With an increase in activism by self-styled protectors and vigilante groups in the last two years, a new term – gaurakshak or cow vigilante – has slipped into India’s lexicon of politics and culture. A gau rakshak is one who claims to have dedicated his life towards cow protection. Gaurakshaks mostly operate outside the law, sometimes even resorting to violence and vigilante behaviour.
Such vigilantism took a deadly turn in September 2015 when a 55-year-old Mohammad Akhlaq was killed and his son seriously injured by a mob over allegations of cow slaughter. Since then, gaurakshaks have hit newspaper headlines frequently. The case of an elderly dairy farmer mercilessly beaten to death by vigilantes over suspicion of cow smuggling has been the most recent incident of murder happening in the name of cow protection in India.
But who are gaurakshaks and why do they do what they do? It was in order to find answers to these questions that Doctor VC from the 101 India, decided to become a gaurakshak himself for one night – accompanying cow vigilantes in their hunt for cow smugglers through the remote, dusty countryside of Ramgarh, a small village on the border of Rajasthan and Haryana.
Tracing cow smugglers in the pitch darkness of Ramgarh’s unfamiliar terrain – Doctor VC learns first hand just how the groups operate. Secret signals to alert the outpost, spikes laid out to deflate tyres of smugglers’ vans, motorcycles used as barricades, and a lathicharge on bikes – the rakshaks are willing to any length for the sake of the cow. At times, they are even seen interacting with the police, who seems to have no objection towards their activities.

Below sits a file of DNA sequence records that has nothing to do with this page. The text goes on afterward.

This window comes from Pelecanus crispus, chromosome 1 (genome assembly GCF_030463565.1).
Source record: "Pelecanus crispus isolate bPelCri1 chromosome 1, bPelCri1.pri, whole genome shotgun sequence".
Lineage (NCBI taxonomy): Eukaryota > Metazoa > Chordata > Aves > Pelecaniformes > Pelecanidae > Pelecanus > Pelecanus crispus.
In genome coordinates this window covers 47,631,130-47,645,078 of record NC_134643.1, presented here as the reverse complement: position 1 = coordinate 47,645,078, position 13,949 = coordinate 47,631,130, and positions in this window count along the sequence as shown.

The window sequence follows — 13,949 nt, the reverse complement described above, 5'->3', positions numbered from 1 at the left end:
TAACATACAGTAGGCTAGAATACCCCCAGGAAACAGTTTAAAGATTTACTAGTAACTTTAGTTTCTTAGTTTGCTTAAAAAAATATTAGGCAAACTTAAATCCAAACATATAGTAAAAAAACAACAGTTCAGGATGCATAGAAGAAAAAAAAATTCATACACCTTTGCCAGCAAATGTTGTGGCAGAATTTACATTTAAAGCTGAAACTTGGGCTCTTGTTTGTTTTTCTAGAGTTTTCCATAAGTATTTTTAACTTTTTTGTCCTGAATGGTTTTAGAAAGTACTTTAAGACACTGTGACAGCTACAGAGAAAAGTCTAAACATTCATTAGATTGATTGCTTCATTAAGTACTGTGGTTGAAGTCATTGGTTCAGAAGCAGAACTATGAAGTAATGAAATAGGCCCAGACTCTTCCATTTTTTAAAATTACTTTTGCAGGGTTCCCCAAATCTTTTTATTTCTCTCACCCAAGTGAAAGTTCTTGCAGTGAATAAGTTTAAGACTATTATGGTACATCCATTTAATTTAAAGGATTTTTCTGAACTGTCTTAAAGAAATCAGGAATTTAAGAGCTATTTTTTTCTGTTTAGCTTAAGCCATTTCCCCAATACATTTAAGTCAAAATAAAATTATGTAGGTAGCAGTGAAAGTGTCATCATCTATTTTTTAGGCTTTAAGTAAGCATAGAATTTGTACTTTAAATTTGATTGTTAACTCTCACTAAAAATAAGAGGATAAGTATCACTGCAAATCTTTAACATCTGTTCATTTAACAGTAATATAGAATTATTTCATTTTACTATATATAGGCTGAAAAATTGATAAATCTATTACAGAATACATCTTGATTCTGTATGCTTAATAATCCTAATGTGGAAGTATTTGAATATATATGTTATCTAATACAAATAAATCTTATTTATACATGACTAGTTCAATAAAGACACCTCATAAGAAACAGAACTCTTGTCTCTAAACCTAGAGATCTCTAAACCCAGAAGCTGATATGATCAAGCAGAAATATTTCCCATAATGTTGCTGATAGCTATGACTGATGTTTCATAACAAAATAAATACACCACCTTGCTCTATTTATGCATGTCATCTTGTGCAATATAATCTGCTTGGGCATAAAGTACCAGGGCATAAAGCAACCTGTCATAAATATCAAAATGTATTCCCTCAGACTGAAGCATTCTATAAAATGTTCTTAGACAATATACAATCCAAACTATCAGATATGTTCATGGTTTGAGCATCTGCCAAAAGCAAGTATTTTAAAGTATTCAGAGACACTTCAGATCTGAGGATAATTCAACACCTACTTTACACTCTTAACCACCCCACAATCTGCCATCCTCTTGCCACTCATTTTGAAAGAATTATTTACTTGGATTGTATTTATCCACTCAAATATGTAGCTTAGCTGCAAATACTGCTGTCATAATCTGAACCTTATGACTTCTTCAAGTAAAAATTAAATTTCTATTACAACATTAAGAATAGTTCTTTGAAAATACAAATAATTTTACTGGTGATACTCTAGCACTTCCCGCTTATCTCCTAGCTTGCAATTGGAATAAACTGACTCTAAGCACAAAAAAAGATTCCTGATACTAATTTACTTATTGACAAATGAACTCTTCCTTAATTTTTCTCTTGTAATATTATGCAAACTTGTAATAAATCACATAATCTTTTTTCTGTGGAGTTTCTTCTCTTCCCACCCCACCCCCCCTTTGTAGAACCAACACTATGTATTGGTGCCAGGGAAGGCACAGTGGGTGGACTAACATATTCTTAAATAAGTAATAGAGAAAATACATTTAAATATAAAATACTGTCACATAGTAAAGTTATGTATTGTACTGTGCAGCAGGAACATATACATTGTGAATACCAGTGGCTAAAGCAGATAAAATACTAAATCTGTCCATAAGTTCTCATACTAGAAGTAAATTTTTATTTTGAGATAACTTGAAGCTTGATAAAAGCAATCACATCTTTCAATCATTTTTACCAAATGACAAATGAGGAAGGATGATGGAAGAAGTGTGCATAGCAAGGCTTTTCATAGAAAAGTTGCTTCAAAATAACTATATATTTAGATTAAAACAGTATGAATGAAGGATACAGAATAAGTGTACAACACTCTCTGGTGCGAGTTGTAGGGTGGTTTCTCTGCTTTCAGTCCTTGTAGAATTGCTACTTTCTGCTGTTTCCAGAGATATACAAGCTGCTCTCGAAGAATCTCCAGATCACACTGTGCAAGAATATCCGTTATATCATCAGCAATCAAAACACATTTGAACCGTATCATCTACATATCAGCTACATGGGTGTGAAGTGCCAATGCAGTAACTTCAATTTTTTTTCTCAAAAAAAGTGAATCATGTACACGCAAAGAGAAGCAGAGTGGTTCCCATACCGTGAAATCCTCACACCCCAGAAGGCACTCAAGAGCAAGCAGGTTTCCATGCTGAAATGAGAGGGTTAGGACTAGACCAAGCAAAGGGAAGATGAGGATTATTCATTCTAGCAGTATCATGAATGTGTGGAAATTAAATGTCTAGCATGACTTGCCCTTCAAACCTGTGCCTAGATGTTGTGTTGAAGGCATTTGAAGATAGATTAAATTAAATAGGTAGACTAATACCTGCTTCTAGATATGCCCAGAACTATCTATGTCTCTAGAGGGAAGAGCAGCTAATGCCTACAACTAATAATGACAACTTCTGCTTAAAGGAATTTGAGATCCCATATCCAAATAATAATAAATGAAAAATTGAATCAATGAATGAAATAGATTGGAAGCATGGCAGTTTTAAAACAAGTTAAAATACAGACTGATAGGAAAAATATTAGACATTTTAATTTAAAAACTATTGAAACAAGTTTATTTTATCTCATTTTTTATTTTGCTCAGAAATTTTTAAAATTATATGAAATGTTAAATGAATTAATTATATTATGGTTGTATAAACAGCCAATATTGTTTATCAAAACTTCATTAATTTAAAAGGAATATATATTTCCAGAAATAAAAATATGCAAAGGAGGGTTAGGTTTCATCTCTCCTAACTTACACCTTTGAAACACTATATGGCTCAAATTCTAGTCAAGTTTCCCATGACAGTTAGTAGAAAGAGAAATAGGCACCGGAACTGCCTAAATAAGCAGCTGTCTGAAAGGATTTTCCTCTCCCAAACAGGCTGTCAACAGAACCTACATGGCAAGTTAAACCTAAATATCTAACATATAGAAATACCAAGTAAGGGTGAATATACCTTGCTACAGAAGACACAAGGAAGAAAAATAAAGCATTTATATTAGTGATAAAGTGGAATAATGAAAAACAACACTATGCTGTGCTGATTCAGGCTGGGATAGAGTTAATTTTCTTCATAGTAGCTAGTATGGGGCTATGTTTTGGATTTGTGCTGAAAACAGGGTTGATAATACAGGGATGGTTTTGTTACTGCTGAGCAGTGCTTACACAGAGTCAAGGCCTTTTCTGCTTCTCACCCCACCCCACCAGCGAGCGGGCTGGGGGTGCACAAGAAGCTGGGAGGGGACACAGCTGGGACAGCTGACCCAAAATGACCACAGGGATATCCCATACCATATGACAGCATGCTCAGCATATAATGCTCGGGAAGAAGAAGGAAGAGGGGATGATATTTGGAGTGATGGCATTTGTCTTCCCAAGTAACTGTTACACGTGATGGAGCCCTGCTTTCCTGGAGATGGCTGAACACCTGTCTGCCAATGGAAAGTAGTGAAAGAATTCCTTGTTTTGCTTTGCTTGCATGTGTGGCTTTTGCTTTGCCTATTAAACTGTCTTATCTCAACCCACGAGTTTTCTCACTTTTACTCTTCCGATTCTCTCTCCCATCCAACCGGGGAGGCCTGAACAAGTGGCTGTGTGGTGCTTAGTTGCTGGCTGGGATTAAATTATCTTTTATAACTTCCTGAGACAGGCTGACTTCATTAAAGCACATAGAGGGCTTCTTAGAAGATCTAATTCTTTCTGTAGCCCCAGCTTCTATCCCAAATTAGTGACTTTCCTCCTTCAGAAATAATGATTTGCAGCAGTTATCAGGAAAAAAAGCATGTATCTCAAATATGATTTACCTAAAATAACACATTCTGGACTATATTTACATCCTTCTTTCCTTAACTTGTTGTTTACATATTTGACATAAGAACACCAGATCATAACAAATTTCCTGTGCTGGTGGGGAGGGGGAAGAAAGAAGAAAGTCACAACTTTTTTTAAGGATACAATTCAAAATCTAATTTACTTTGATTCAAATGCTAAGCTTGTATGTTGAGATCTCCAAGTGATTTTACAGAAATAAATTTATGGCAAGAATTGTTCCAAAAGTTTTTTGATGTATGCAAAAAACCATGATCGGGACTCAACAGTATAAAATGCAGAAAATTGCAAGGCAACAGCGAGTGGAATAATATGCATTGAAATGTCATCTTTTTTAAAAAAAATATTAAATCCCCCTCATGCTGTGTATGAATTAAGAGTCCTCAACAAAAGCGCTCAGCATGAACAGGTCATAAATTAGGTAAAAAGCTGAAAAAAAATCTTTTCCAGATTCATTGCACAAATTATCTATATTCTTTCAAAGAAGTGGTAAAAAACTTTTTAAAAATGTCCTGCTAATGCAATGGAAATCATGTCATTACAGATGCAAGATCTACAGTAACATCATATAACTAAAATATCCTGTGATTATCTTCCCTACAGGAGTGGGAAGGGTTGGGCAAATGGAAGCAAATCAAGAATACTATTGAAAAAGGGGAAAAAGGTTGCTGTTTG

Explaining why they undertake such operations in the middle of the night, one of the members even states matter-of-factly, “Jaise Bharat mata hai, jaise janani mata hai, aise hi gau mata hai (Just as Bharat is mother, birth mother is mother, cow is also the mother).”
A whole night and a long cow chase later, Doctor VC ventures a few guesses about the vigilantes.
“For some, it is about religious belief, for some, it’s about political mileage,” he says. “For some, it’s about cruelty to animals and even personal freedoms and individual choices,” he adds.
The answers, however, are neither straight nor easy. And even after spending a whole night with the rakshaks, they end up confusing the volunteer night vigilante even more.